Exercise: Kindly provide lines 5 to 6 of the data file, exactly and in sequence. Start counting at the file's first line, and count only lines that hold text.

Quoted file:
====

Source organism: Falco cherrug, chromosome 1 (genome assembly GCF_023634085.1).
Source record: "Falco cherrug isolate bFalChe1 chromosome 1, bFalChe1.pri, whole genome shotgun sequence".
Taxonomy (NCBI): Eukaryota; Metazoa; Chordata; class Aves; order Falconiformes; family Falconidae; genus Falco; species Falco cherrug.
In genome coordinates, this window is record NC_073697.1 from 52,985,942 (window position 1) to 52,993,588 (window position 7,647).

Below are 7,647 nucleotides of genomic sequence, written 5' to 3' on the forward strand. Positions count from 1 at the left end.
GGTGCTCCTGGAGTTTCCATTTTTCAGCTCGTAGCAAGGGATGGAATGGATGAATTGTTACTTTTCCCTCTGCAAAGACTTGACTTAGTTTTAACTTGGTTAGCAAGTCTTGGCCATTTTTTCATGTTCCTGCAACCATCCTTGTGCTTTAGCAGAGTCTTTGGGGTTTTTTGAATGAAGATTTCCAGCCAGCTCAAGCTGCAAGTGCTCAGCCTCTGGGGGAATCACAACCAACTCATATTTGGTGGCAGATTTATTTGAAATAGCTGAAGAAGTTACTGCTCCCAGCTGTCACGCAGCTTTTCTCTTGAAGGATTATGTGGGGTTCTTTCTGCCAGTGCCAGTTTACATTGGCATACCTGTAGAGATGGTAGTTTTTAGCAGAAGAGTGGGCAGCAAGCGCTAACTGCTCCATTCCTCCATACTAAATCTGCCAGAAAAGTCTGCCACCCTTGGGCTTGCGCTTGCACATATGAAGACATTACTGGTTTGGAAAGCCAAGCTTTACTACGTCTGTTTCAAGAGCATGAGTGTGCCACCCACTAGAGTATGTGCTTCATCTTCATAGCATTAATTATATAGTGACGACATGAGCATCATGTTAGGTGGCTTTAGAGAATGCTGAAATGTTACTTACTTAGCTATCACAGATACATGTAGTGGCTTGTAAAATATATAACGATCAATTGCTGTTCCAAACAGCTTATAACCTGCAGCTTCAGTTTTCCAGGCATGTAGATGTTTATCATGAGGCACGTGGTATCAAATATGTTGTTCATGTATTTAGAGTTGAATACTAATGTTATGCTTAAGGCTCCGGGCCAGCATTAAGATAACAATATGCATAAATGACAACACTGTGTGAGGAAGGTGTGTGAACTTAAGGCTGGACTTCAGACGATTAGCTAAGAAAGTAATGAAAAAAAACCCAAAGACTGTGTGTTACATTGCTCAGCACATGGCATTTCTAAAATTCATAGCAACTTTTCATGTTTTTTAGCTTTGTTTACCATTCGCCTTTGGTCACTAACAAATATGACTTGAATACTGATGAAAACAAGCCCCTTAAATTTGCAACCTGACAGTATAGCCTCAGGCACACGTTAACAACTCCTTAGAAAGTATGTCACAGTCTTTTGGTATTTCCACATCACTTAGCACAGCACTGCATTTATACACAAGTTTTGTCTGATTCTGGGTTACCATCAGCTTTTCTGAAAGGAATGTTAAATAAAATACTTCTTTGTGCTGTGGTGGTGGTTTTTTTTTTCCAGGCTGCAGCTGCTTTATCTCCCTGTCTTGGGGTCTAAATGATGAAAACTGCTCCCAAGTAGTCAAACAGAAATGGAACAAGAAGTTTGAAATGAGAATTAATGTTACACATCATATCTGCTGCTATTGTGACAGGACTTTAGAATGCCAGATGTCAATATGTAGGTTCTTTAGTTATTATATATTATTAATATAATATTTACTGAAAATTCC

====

Below are 7,647 nucleotides of genomic sequence, written 5' to 3' on the forward strand. Positions count from 1 at the left end.
GGTGCTCCTGGAGTTTCCATTTTTCAGCTCGTAGCAAGGGATGGAATGGATGAATTGTTACTTTTCCCTCTGCAAAGACTTGACTTAGTTTTAACTTGGTTAGCAAGTCTTGGCCATTTTTTCATGTTCCTGCAACCATCCTTGTGCTTTAGCAGAGTCTTTGGGGTTTTTTGAATGAAGATTTCCAGCCAGCTCAAGCTGCAAGTGCTCAGCCTCTGGGGGAATCACAACCAACTCATATTTGGTGGCAGATTTATTTGAAATAGCTGAAGAAGTTACTGCTCCCAGCTGTCACGCAGCTTTTCTCTTGAAGGATTATGTGGGGTTCTTTCTGCCAGTGCCAGTTTACATTGGCATACCTGTAGAGATGGTAGTTTTTAGCAGAAGAGTGGGCAGCAAGCGCTAACTGCTCCATTCCTCCATACTAAATCTGCCAGAAAAGTCTGCCACCCTTGGGCTTGCGCTTGCACATATGAAGACATTACTGGTTTGGAAAGCCAAGCTTTACTACGTCTGTTTCAAGAGCATGAGTGTGCCACCCACTAGAGTATGTGCTTCATCTTCATAGCATTAATTATATAGTGACGACATGAGCATCATGTTAGGTGGCTTTAGAGAATGCTGAAATGTTACTTACTTAGCTATCACAGATACATGTAGTGGCTTGTAAAATATATAACGATCAATTGCTGTTCCAAACAGCTTATAACCTGCAGCTTCAGTTTTCCAGGCATGTAGATGTTTATCATGAGGCACGTGGTATCAAATATGTTGTTCATGTATTTAGAGTTGAATACTAATGTTATGCTTAAGGCTCCGGGCCAGCATTAAGATAACAATATGCATAAATGACAACACTGTGTGAGGAAGGTGTGTGAACTTAAGGCTGGACTTCAGACGATTAGCTAAGAAAGTAATGAAAAAAAACCCAAAGACTGTGTGTTACATTGCTCAGCACATGGCATTTCTAAAATTCATAGCAACTTTTCATGTTTTTTAGCTTTGTTTACCATTCGCCTTTGGTCACTAACAAATATGACTTGAATACTGATGAAAACAAGCCCCTTAAATTTGCAACCTGACAGTATAGCCTCAGGCACACGTTAACAACTCCTTAGAAAGTATGTCACAGTCTTTTGGTATTTCCACATCACTTAGCACAGCACTGCATTTATACACAAGTTTTGTCTGATTCTGGGTTACCATCAGCTTTTCTGAAAGGAATGTTAAATAAAATACTTCTTTGTGCTGTGGTGGTGGTTTTTTTTTTCCAGGCTGCAGCTGCTTTATCTCCCTGTCTTGGGGTCTAAATGATGAAAACTGCTCCCAAGTAGTCAAACAGAAATGGAACAAGAAGTTTGAAATGAGAATTAATGTTACACATCATATCTGCTGCTATTGTGACAGGACTTTAGAATGCCAGATGTCAATATGTAGGTTCTTTAGTTATTATATATTATTAATATAATATTTACTGAAAATTCC